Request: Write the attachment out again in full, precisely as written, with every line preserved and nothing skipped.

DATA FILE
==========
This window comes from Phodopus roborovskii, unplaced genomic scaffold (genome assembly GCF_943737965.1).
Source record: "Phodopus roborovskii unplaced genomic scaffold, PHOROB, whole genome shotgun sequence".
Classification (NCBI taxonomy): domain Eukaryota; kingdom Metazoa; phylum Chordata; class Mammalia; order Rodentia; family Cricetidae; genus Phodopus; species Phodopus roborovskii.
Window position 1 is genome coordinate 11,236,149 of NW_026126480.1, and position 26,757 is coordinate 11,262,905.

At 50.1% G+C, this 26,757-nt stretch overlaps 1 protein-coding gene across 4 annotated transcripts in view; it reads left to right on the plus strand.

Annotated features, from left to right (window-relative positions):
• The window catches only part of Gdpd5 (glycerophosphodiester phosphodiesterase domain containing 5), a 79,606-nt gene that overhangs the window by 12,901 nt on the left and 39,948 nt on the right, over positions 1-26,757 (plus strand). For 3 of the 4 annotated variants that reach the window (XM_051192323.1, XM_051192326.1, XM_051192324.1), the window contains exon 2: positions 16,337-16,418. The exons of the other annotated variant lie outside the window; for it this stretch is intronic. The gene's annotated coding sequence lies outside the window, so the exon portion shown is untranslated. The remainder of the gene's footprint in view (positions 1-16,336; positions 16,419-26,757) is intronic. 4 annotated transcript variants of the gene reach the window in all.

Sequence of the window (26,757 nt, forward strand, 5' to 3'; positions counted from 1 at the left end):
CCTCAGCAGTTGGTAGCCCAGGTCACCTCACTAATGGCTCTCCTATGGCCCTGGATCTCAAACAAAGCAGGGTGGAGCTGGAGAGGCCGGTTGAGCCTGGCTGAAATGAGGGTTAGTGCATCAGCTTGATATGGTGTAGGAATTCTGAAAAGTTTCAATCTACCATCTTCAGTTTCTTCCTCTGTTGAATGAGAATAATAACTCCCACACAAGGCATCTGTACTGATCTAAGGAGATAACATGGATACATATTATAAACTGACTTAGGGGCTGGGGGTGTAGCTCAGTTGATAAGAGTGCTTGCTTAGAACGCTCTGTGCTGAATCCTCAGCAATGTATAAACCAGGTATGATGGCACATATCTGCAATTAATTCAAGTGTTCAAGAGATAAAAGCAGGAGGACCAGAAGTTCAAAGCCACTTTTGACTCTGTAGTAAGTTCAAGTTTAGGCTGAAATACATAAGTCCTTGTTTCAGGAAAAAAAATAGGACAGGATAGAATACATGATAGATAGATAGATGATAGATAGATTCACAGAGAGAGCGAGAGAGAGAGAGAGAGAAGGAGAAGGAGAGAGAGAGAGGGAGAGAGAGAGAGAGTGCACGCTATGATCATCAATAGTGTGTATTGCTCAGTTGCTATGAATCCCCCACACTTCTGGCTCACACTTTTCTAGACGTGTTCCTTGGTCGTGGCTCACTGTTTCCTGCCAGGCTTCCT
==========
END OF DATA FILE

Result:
This window comes from Phodopus roborovskii, unplaced genomic scaffold (genome assembly GCF_943737965.1).
Source record: "Phodopus roborovskii unplaced genomic scaffold, PHOROB, whole genome shotgun sequence".
Classification (NCBI taxonomy): domain Eukaryota; kingdom Metazoa; phylum Chordata; class Mammalia; order Rodentia; family Cricetidae; genus Phodopus; species Phodopus roborovskii.
Window position 1 is genome coordinate 11,236,149 of NW_026126480.1, and position 26,757 is coordinate 11,262,905.

At 50.1% G+C, this 26,757-nt stretch overlaps 1 protein-coding gene across 4 annotated transcripts in view; it reads left to right on the plus strand.

Annotated features, from left to right (window-relative positions):
• The window catches only part of Gdpd5 (glycerophosphodiester phosphodiesterase domain containing 5), a 79,606-nt gene that overhangs the window by 12,901 nt on the left and 39,948 nt on the right, over positions 1-26,757 (plus strand). For 3 of the 4 annotated variants that reach the window (XM_051192323.1, XM_051192326.1, XM_051192324.1), the window contains exon 2: positions 16,337-16,418. The exons of the other annotated variant lie outside the window; for it this stretch is intronic. The gene's annotated coding sequence lies outside the window, so the exon portion shown is untranslated. The remainder of the gene's footprint in view (positions 1-16,336; positions 16,419-26,757) is intronic. 4 annotated transcript variants of the gene reach the window in all.

Sequence of the window (26,757 nt, forward strand, 5' to 3'; positions counted from 1 at the left end):
CCTCAGCAGTTGGTAGCCCAGGTCACCTCACTAATGGCTCTCCTATGGCCCTGGATCTCAAACAAAGCAGGGTGGAGCTGGAGAGGCCGGTTGAGCCTGGCTGAAATGAGGGTTAGTGCATCAGCTTGATATGGTGTAGGAATTCTGAAAAGTTTCAATCTACCATCTTCAGTTTCTTCCTCTGTTGAATGAGAATAATAACTCCCACACAAGGCATCTGTACTGATCTAAGGAGATAACATGGATACATATTATAAACTGACTTAGGGGCTGGGGGTGTAGCTCAGTTGATAAGAGTGCTTGCTTAGAACGCTCTGTGCTGAATCCTCAGCAATGTATAAACCAGGTATGATGGCACATATCTGCAATTAATTCAAGTGTTCAAGAGATAAAAGCAGGAGGACCAGAAGTTCAAAGCCACTTTTGACTCTGTAGTAAGTTCAAGTTTAGGCTGAAATACATAAGTCCTTGTTTCAGGAAAAAAAATAGGACAGGATAGAATACATGATAGATAGATAGATGATAGATAGATTCACAGAGAGAGCGAGAGAGAGAGAGAGAGAAGGAGAAGGAGAGAGAGAGAGGGAGAGAGAGAGAGAGTGCACGCTATGATCATCAATAGTGTGTATTGCTCAGTTGCTATGAATCCCCCACACTTCTGGCTCACACTTTTCTAGACGTGTTCCTTGGTCGTGGCTCACTGTTTCCTGCCAGGCTTCCT